Zack & Wiki: Quest for Barbaros' Treasure
The spirit of adventure.
Capcom gets double-extra-super bonus points for this one. Not only is Zack & Wiki one of the rare games made specifically for the Wii (rather than, you know, a cheap port), Capcom is continuing its stealthy campaign of taking the adventure genre to new and interesting places. Consider us sold.
As soon as Nintendo came up with the Wii, it was pretty evident that the long-neglected point-and-click adventure was a genre that stood to benefit from the Wii's control system - and so it has proven in this delightful, brain-teasing, puzzle-strewn title.
Previously revealed at Capcom's Gamer's Day back in April as Project Treasure Island Z, it definitely looked 'alright' at the time, but wasn't wowing anyone, put it that way. With most of us caught up with Resident Evil: Umbrella Chronicles and Devil May Cry 4, it simply wasn't the right kind of environment to debut such an unusual title. Sure, the quirky cartoon visuals and a slick art style marked it out as a title to keep an eye on, but no-one had a chance to play more than the exceptionally basic opening tutorial stage. With no more than a fleeting grasp of the control mechanics, we knew we'd have to revisit this another time.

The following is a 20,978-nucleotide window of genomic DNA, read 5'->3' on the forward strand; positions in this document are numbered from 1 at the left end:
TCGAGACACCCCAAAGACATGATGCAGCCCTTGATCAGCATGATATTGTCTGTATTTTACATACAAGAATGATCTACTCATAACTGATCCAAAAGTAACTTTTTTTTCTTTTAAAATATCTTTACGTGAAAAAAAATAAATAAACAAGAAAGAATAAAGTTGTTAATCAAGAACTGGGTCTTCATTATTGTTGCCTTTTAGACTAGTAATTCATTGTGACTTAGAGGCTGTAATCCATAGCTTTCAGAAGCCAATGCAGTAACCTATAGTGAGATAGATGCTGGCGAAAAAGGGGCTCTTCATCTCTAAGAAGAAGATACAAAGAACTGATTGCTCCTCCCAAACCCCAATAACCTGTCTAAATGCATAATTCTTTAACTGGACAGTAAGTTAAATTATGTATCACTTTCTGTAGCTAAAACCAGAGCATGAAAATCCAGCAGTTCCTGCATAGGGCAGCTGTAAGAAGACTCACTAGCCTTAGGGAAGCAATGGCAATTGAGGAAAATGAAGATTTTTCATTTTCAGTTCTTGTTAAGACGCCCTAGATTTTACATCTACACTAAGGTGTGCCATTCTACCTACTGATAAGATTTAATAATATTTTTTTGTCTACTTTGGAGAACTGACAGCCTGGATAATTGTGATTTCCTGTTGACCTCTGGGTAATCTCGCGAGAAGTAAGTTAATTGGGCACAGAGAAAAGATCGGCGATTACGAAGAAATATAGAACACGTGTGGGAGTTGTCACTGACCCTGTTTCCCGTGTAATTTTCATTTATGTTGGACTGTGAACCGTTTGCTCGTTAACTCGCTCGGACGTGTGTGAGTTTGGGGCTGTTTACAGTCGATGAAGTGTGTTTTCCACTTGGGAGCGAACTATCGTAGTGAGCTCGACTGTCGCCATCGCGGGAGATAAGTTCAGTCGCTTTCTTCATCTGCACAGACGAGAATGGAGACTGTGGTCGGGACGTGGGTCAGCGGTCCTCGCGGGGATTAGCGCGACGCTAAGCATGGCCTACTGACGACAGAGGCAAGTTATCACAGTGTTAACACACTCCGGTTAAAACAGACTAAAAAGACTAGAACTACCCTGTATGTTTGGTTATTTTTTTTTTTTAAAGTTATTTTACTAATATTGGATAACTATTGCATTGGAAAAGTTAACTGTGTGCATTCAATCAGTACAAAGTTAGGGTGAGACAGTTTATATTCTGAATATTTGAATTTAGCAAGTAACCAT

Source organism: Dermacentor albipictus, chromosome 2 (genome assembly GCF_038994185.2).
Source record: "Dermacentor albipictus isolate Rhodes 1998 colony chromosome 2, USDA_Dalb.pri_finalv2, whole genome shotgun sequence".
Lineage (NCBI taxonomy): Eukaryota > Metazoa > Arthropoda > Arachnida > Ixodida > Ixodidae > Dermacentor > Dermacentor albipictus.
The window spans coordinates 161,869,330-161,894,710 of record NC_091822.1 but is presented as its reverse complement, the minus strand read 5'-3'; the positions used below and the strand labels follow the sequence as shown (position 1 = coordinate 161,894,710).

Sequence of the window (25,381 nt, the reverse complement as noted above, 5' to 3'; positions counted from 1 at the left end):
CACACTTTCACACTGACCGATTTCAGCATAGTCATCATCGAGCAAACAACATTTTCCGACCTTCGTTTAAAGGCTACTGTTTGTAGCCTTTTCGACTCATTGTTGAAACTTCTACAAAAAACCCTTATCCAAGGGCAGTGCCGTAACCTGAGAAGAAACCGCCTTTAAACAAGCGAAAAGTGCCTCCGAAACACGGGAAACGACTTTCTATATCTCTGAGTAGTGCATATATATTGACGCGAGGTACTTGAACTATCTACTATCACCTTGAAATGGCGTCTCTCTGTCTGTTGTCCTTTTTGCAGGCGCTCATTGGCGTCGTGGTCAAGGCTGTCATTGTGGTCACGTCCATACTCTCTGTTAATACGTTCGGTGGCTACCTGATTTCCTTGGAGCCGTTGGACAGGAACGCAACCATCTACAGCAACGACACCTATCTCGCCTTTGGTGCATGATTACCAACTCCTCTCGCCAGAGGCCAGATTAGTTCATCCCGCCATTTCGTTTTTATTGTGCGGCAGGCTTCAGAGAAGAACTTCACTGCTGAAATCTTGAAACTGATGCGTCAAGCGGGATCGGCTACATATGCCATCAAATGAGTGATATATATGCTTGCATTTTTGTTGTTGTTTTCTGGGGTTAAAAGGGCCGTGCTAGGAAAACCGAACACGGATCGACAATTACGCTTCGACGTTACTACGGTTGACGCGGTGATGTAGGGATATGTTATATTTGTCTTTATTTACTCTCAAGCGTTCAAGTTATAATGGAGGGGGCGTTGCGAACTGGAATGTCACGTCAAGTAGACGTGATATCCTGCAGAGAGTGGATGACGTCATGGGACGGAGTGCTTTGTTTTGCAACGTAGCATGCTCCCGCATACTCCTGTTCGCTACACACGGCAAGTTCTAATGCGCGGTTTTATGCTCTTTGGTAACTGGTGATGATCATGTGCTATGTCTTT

Fast forward three months and Capcom was understandably keen for us to see the game in an environment more suited to the game's trial-and-error requirements. Armed with a near-complete build, we had had a chance to take our time over four of the game's early sections, which left us in no doubt that Capcom has a title of immense quality - and happy to find a game that uses the Wii controllers in new and interesting ways.
As the name of the game adequately spells out, the two characters at the heart of the adventure are Zack and Wiki - the former being yet another of gaming's wannabe pirates (someone call Ron Gilbert), and the latter being his pet monkey (look behind you!). And, brace yourself, they're on a quest to get hold of Barbaros' treasure - Barbaros just so happening to be a dead pirate that you need to resurrect in order to get hold of said riches. Piece by piece, as you discover various parts of his body, more treasure becomes available to you and the story progresses in semi-linear fashion.
From what we saw, the game is essentially a third-person action-adventure with a difference - innovative and unique use of the Wii remote and Nunchuk. Broken down into a series of self-contained little quests, you have several available to you at any one time via the archetypal mission-selection map. Within each of these are a sequence of missions which collectively contribute to your overarching goal of finding more body parts - but as contrasting as the scenarios are on the surface, there's a common theme within each: to manipulate the environment any which way you can to get somewhere seemingly inaccessible.